Yahoo! can finally put Microsoft to rest

Yahoo! has the momentum, and now it even has a reason

a woman

The market cheered when Yahoo!  (NASDAQ: YHOO)  stock broke through the US$31 barrier two weeks ago.

That was the price that Microsoft  (NASDAQ: MSFT )  was offering when it offered to cash out the then-meandering dot-com pioneer five years ago. But it was also widely reported that Mr. Softy eventually upped its offer to as high as US$33 a share in cash and stock before pulling its entire offer from the table.

In that light, it was also refreshing to see Yahoo! smash through the US$33 ceiling late last week. Why, we’re even closing in on the US$34.375 a share exit price that billionaire activist Carl Icahn was demanding at the time.

Critics will rightfully argue that these milestones don’t matter. The stock market has appreciated in that time. The S&P 500 has risen 23% since Microsoft’s original US$31 offer, so even that milestone should be adjusted to US$38 — or US$49 if we go by the Nasdaq‘s far more impressive surge.

Fumbling through the correct absolute or relative metric to gauge Yahoo!’s redemption or lack thereof could be a frustrating exercise. We will never agree on how high Yahoo! has to go to validate its decision for turning Microsoft away. But at least crossing US$31 and now US$33 offers some support for decision on a psychological level.

Perhaps more important, it’s hard to kick Yahoo! when it’s soaring. The stock has now more than doubled since Marissa Mayer took over last summer. Revenue growth hasn’t been as kind, but improving margins and lucrative asset sales are making Yahoo! exciting again.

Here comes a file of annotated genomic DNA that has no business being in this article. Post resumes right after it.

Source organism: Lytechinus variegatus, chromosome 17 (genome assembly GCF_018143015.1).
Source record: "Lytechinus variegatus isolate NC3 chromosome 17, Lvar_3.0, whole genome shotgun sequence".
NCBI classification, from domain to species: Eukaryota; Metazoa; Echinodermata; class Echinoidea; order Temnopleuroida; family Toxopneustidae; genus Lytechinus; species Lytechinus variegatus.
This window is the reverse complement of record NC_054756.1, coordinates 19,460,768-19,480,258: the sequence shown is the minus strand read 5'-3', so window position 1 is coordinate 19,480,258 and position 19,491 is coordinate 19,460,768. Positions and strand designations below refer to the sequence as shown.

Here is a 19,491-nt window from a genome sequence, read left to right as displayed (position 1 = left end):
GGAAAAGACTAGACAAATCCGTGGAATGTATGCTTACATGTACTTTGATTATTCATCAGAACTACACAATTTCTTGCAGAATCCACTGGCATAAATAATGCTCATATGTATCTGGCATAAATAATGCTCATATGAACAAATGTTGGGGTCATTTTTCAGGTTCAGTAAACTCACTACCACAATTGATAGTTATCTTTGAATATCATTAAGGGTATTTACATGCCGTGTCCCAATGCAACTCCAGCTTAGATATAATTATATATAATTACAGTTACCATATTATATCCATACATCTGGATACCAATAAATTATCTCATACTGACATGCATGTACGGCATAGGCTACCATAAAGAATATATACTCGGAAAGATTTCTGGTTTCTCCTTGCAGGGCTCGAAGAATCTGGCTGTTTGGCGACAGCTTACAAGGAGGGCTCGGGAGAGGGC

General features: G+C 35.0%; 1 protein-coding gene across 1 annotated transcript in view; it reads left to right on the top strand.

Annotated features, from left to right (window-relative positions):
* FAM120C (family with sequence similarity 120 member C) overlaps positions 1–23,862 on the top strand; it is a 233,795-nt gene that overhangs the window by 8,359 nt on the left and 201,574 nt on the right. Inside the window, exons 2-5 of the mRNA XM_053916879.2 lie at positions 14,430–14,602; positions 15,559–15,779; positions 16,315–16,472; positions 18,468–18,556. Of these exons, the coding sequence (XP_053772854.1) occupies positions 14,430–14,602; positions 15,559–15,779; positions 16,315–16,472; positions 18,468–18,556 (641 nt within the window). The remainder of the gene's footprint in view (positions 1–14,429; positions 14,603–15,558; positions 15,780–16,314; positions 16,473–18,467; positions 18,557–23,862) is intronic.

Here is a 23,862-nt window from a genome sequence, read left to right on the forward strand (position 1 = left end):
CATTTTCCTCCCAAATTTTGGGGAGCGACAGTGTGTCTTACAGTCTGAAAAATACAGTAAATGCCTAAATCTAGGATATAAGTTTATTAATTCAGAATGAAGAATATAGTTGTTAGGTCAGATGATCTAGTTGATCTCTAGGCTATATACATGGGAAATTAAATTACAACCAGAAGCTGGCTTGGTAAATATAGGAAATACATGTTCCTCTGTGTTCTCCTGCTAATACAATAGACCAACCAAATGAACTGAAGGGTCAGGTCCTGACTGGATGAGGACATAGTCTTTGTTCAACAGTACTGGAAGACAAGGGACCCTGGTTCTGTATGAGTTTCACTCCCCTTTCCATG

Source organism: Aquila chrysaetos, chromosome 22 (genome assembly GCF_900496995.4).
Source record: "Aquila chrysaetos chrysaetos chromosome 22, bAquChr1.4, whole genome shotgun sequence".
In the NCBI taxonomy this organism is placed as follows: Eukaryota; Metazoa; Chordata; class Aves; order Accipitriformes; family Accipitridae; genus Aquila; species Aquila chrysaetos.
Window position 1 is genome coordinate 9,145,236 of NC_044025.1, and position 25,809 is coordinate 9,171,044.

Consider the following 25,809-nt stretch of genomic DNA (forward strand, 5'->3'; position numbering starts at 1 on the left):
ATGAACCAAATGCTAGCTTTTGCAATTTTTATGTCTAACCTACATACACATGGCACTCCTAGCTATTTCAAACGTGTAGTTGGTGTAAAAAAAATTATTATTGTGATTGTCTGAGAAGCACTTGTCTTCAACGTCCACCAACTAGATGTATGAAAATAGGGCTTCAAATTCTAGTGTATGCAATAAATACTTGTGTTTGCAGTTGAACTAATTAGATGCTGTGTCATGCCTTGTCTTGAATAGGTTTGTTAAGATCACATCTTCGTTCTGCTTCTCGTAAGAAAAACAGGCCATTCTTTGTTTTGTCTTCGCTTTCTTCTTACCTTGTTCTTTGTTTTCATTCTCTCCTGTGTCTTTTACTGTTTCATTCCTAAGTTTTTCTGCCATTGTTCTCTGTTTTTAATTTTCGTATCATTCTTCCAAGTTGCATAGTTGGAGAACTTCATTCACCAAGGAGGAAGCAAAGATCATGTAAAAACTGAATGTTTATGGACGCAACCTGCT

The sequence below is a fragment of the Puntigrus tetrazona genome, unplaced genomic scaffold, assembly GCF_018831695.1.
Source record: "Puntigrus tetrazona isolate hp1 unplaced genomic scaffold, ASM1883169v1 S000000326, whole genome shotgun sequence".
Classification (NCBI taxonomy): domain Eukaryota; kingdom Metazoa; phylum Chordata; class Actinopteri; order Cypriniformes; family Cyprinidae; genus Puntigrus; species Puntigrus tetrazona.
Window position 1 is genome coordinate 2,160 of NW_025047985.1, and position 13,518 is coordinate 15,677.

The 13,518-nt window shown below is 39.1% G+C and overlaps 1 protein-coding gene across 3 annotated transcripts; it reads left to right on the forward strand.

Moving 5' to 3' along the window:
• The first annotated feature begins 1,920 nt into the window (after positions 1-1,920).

Despite Yahoo!’s struggles with display advertising, analysts see earnings climbing 26% this year and another 14% come 2014. This would happen despite those same pros projecting flattish top-line growth. When you factor in what Yahoo! could do to either make needle-moving acquisitions or return money to shareholders by selling more of its Asian assets, the upside is still there.

Yahoo! isn’t Google, but the investment itself has beaten both Google and Microsoft since Mayer took over.

Leaving the botched Microsoft buyout farther away in the rearview mirror with the recent rally is important. It may ultimately lead Yahoo! to move away from Microsoft as a search partner after the original deal gives the reborn dot-com darling a way out come 2015.

Yahoo! has the momentum, and now it even has a reason.

Microsoft’s typically clever Scroogled ad campaign has been bashing Google’s practices at every turn. Its latest attack is on Google’s new monetization scheme of inserting ads into Gmail inboxes. Well, Yahoo! just followed Gmail down that path. Does that mean that Microsoft is now attacking its Bing partner? Absolutely.

We’ll see how this all plays out, but it wouldn’t be a surprise to see Yahoo! try to wipe itself clean of all things Microsoft sooner rather than later.

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A version of this article, written by Rick Munarriz, originally appeared on

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